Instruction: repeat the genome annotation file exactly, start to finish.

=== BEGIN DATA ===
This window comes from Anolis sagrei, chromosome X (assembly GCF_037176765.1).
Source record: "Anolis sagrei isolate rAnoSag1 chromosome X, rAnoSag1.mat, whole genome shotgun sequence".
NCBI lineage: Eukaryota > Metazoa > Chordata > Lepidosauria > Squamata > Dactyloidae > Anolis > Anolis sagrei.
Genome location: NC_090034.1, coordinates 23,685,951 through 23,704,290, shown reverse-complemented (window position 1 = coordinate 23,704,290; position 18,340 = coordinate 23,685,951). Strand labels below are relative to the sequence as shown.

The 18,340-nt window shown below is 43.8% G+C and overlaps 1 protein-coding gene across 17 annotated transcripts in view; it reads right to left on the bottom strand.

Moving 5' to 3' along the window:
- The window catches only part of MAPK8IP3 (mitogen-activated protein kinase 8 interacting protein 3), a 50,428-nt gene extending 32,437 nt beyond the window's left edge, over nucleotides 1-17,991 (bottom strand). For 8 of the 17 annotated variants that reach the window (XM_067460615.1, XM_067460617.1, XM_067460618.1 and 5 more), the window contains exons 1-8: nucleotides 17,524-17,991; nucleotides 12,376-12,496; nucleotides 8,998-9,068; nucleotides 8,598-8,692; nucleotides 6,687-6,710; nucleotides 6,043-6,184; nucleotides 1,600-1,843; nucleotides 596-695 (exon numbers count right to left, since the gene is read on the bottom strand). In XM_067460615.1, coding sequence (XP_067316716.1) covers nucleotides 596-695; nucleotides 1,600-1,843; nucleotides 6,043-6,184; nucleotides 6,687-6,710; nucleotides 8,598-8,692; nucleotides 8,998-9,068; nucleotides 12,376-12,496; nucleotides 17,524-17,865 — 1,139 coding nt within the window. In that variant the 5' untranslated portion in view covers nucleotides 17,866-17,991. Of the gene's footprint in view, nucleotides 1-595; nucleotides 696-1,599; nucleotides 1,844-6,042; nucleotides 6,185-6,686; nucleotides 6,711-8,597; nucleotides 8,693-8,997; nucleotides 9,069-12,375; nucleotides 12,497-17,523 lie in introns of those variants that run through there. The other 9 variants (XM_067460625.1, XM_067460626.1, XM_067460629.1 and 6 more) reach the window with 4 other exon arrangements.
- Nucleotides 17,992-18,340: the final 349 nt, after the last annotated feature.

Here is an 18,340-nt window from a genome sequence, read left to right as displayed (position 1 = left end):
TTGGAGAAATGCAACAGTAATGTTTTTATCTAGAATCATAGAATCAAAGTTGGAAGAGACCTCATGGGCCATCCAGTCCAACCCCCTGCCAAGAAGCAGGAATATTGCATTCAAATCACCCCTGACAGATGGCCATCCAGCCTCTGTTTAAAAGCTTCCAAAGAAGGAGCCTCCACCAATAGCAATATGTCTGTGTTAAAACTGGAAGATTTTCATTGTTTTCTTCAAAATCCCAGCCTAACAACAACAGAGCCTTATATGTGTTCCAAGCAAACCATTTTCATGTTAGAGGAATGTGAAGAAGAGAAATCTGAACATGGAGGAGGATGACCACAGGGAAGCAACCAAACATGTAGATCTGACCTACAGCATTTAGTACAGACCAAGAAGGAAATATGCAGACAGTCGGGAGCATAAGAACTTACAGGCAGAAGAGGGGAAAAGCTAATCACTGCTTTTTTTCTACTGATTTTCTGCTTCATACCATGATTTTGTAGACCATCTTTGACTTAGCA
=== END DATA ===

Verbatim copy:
This window comes from Anolis sagrei, chromosome X (assembly GCF_037176765.1).
Source record: "Anolis sagrei isolate rAnoSag1 chromosome X, rAnoSag1.mat, whole genome shotgun sequence".
NCBI lineage: Eukaryota > Metazoa > Chordata > Lepidosauria > Squamata > Dactyloidae > Anolis > Anolis sagrei.
Genome location: NC_090034.1, coordinates 23,685,951 through 23,704,290, shown reverse-complemented (window position 1 = coordinate 23,704,290; position 18,340 = coordinate 23,685,951). Strand labels below are relative to the sequence as shown.

The 18,340-nt window shown below is 43.8% G+C and overlaps 1 protein-coding gene across 17 annotated transcripts in view; it reads right to left on the bottom strand.

Moving 5' to 3' along the window:
- The window catches only part of MAPK8IP3 (mitogen-activated protein kinase 8 interacting protein 3), a 50,428-nt gene extending 32,437 nt beyond the window's left edge, over nucleotides 1-17,991 (bottom strand). For 8 of the 17 annotated variants that reach the window (XM_067460615.1, XM_067460617.1, XM_067460618.1 and 5 more), the window contains exons 1-8: nucleotides 17,524-17,991; nucleotides 12,376-12,496; nucleotides 8,998-9,068; nucleotides 8,598-8,692; nucleotides 6,687-6,710; nucleotides 6,043-6,184; nucleotides 1,600-1,843; nucleotides 596-695 (exon numbers count right to left, since the gene is read on the bottom strand). In XM_067460615.1, coding sequence (XP_067316716.1) covers nucleotides 596-695; nucleotides 1,600-1,843; nucleotides 6,043-6,184; nucleotides 6,687-6,710; nucleotides 8,598-8,692; nucleotides 8,998-9,068; nucleotides 12,376-12,496; nucleotides 17,524-17,865 — 1,139 coding nt within the window. In that variant the 5' untranslated portion in view covers nucleotides 17,866-17,991. Of the gene's footprint in view, nucleotides 1-595; nucleotides 696-1,599; nucleotides 1,844-6,042; nucleotides 6,185-6,686; nucleotides 6,711-8,597; nucleotides 8,693-8,997; nucleotides 9,069-12,375; nucleotides 12,497-17,523 lie in introns of those variants that run through there. The other 9 variants (XM_067460625.1, XM_067460626.1, XM_067460629.1 and 6 more) reach the window with 4 other exon arrangements.
- Nucleotides 17,992-18,340: the final 349 nt, after the last annotated feature.

Here is an 18,340-nt window from a genome sequence, read left to right as displayed (position 1 = left end):
TTGGAGAAATGCAACAGTAATGTTTTTATCTAGAATCATAGAATCAAAGTTGGAAGAGACCTCATGGGCCATCCAGTCCAACCCCCTGCCAAGAAGCAGGAATATTGCATTCAAATCACCCCTGACAGATGGCCATCCAGCCTCTGTTTAAAAGCTTCCAAAGAAGGAGCCTCCACCAATAGCAATATGTCTGTGTTAAAACTGGAAGATTTTCATTGTTTTCTTCAAAATCCCAGCCTAACAACAACAGAGCCTTATATGTGTTCCAAGCAAACCATTTTCATGTTAGAGGAATGTGAAGAAGAGAAATCTGAACATGGAGGAGGATGACCACAGGGAAGCAACCAAACATGTAGATCTGACCTACAGCATTTAGTACAGACCAAGAAGGAAATATGCAGACAGTCGGGAGCATAAGAACTTACAGGCAGAAGAGGGGAAAAGCTAATCACTGCTTTTTTTCTACTGATTTTCTGCTTCATACCATGATTTTGTAGACCATCTTTGACTTAGCA